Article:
We are an eclectic blend of many different styles of martial arts. We believe in function over form. We teach a style of martial arts that, we believe, is functional in and out of the dojo. Our style is Muteki Shoshin Karate Jutsu. Loosely translated is, "The indominable spirt of the beginners mind in the practical application of the empty hand." As we keep striving to learn and grow in everything we do, we can never fail.
Ju Ki Do, when translated to English, literally means “The Gentle Powerful Way.” The style, inspired by 15 traditional martial art disciplines was founded by Kyoshi Ivan Ujueta in 1988.
The primary philosophy of Ju Ki Do is to disable a man from doing wrong and enable him to do right. Our current society is rapidly losing the concept of value for human life. This is evident by the ever increasing atrocities committed against one another on a daily basis. The mindset of vengeance and self-justification runs rampant through our communities. Ju Ki Do opposes this mindset by teaching students an art more difficult to master than destruction; the art of healing.
The term Ju conveys a concept of being gentle or yielding. It is the idea of not meeting force with force, but rather embracing and redirecting.
The term Ki is representative of power. More specifically the life energy or internal power.
The term Do is a path or a way. In other words a mindset or perspective to abide by.
Jukido is a blended system of Martial Arts with Judo, Jujitsu, Kyokushinkai Karate and Wing Chun as its core. Kyoshi Ujueta’s study in the martial arts spans over 45 years. His Martial Arts journey began at the age of 13, training in Judo at the New York Dojo Institute in New York City.
While in Manhattan, New York, Kyoshi Ujueta was introduced to a system of martial arts called Nisei Goju Karate, founded by the late Master Frank Ruiz. Kyoshi Ujueta learned the art of Nisei Goju, a hybrid of five styles of martial arts, Under the tutelage of Sensei Rick Diaz, Soke Chaka Zulu who received his 10th Dan ranking from the late Master Peter Urban and Sensei Ron Van Clief.
After receiving his Shodan ranking in Judo and Nisei Goju, at the age of 18, he moved to California where he dedicated himself to learning the art of Kyokushinkai Karate founded by the late Master Masutatsu Oyama. Upon receiving his Shodan ranking in Kyokushinkai, Kyoshi Ujueta continued his training living as a Zen Buddhist monk for almost 11 years, studying and instructing in Kempo Karate, Tae Kwon Do, Tang Soo Do, T’ai-Chi Ch’uan, Shaolin Kung Fu and Wing Chun.
Kyoshi Ujueta converted to Christianity in 1984 and upon doing so felt convicted to leave Martial Arts behind. To make his separation from Martial Arts and his commitment to Christ complete he made the decision to make a demonstrative commitment. Packing all of the material, certifications, awards, etc. that he had accumulated over the past almost 20 years, Kyoshi dug a pit, incinerated all of it and buried it.
After this monumental moment in his life Kyoshi Ujueta, with a renewed insight to Martial Arts founded Jukido in 1988 with Christ being the foundation of this system, allowing people the opportunity to learn how to benefit themselves and others and positively develop their integrity and character by living the Gentle Powerful Way of Jukido.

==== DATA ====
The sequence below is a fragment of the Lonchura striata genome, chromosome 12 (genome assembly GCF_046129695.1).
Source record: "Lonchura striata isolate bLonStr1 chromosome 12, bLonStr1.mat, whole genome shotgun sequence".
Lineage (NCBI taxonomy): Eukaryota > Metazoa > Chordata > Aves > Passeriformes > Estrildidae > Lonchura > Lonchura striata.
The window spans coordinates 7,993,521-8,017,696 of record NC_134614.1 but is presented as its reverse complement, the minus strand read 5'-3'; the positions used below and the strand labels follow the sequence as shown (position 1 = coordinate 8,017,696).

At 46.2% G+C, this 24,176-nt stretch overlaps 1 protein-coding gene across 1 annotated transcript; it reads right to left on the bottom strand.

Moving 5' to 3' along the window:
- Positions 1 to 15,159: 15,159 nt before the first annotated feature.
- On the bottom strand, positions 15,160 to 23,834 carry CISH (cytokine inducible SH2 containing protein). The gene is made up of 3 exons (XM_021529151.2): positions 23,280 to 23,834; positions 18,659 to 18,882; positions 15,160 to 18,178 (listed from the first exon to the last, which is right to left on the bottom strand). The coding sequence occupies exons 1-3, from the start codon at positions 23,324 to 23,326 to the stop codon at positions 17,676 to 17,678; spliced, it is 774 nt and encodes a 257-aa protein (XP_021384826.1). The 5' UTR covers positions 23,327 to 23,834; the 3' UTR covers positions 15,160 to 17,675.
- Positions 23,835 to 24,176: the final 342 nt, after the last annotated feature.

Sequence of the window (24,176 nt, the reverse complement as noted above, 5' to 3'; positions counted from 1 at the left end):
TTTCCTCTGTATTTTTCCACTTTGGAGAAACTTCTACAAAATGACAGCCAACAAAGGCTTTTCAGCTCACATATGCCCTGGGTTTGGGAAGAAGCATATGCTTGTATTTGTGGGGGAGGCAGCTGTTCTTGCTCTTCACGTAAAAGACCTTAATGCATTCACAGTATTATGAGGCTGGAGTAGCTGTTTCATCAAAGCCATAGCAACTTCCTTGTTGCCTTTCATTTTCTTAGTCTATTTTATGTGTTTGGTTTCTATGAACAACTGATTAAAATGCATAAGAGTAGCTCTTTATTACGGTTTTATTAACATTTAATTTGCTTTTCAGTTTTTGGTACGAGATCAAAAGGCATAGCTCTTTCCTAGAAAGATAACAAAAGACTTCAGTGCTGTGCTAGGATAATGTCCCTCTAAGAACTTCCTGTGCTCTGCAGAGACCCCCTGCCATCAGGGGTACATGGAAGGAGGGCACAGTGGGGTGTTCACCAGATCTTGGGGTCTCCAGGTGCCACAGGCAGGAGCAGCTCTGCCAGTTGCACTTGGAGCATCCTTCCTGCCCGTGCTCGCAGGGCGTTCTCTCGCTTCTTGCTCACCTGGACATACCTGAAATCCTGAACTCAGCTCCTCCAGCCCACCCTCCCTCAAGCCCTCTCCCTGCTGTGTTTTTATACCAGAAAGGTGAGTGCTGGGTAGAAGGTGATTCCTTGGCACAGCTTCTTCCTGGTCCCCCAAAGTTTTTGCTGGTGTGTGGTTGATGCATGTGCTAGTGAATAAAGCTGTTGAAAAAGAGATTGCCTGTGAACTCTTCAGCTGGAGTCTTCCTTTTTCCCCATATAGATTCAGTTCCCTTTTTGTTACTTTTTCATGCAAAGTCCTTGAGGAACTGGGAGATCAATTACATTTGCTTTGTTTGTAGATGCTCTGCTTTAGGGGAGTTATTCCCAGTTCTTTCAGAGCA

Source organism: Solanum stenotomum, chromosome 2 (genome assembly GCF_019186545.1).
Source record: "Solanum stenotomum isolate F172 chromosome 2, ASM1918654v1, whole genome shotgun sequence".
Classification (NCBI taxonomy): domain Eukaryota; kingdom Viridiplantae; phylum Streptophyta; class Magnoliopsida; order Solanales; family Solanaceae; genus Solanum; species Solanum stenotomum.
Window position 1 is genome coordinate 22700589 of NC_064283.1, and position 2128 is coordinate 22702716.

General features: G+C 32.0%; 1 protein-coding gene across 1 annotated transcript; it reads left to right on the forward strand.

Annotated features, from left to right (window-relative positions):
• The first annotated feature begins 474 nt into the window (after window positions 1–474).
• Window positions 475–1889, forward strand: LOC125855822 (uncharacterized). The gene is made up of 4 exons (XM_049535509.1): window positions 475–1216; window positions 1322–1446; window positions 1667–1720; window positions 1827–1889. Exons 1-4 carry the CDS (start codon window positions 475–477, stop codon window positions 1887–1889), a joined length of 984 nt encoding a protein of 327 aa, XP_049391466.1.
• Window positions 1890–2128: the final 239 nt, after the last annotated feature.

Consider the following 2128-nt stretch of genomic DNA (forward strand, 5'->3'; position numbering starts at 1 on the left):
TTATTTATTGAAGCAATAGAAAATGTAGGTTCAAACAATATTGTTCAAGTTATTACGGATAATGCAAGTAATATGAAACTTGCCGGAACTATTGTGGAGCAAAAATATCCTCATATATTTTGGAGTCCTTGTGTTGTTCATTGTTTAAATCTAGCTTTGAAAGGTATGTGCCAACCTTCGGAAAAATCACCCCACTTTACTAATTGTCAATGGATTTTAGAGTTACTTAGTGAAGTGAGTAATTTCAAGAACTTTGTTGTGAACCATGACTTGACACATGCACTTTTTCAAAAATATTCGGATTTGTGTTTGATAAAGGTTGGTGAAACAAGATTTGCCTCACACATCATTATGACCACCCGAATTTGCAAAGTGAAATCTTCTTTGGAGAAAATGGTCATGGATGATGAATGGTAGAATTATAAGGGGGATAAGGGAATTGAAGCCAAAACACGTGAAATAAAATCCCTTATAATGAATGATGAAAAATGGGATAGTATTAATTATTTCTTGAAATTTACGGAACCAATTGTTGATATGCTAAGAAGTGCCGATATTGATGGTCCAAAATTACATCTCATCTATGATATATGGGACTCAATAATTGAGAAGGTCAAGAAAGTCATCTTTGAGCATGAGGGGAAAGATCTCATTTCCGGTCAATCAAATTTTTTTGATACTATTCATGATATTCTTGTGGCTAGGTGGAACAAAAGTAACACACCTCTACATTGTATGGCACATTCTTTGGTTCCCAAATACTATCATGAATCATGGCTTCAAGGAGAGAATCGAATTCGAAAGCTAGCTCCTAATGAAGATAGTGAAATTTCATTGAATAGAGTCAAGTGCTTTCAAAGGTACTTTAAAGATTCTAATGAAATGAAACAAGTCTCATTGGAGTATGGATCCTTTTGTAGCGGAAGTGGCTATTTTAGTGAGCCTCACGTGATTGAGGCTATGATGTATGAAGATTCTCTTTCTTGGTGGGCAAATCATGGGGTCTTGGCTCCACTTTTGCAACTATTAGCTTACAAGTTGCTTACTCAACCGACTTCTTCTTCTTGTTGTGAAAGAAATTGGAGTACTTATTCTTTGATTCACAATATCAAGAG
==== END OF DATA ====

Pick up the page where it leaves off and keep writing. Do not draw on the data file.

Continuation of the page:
Karate-do translates as "the way of the empty hand," an unarmed, defensive art with a history that spans many centuries, originating in the Shaolin fighting arts of China and later developing in the Ryukyu Islands (Okinawa), combined with indigenous grappling techniques, and in Japan. The karate we teach is Hayashi-ha Shito-Ryu.
Shito-Ryu is one of the largest styles of Japanese karate today and is represented by many schools worldwide. The history of Shito-Ryu starts with Kenwa Mabuni, an Okinawan master of martial arts who moved from the island of Okinawa to mainland Japan in the 1920s.
Mabuni is renowned as a karate genius who knew more kata (forms) than any person in his time. He studied under the leading karate masters in Okinawa, including
Mabuni was a close associate of his contemporaries Chojun Miyagi (founder of the Goju-ryu style) and Gichin Funakoshi (founder of Shotokan), among other individuals well known for founding popular styles of karate.
Owing to its founder, Shito-ryu is the most diverse and complete of the major karate styles today, with over 60 kata originating from Shuri-te, Naha-te, Tomari-te, and Shaolin White Crane systems.
Our particular school of Shito-Ryu karate, Hayashi-Ha, was led by Soke Teruo Hayashi until his death in September 2004. Its headquarters are in Osaka, Japan. Hayashi, born in 1924, displayed a fervor for learning karate perhaps matched only by one of his teachers, Kenwa Mabuni.
Hayashi studied most directly under Kosei Kokuba (an Okinawan name pronounced as Kuniba in Japanese), founder of the Motobu-ha school of Shito-ryu. Not content to study the Okinawan art of karate only as modified in Japan, Hayashi traveled to Okinawa to seek karate's roots. There, he studied for several years in both karate and weaponry (kobudo) under Shoshin Nagamine, founder of Matsubayashi-Shorin-ryu, and Kenko Nakaima, leader of the little-known but extremely powerful family style of Ryuei-ryu. It took over a year, and much trial, to be accepted by Nakaima, but Hayashi became one of the first outsiders to learn this family style and teach it outside of Okinawa.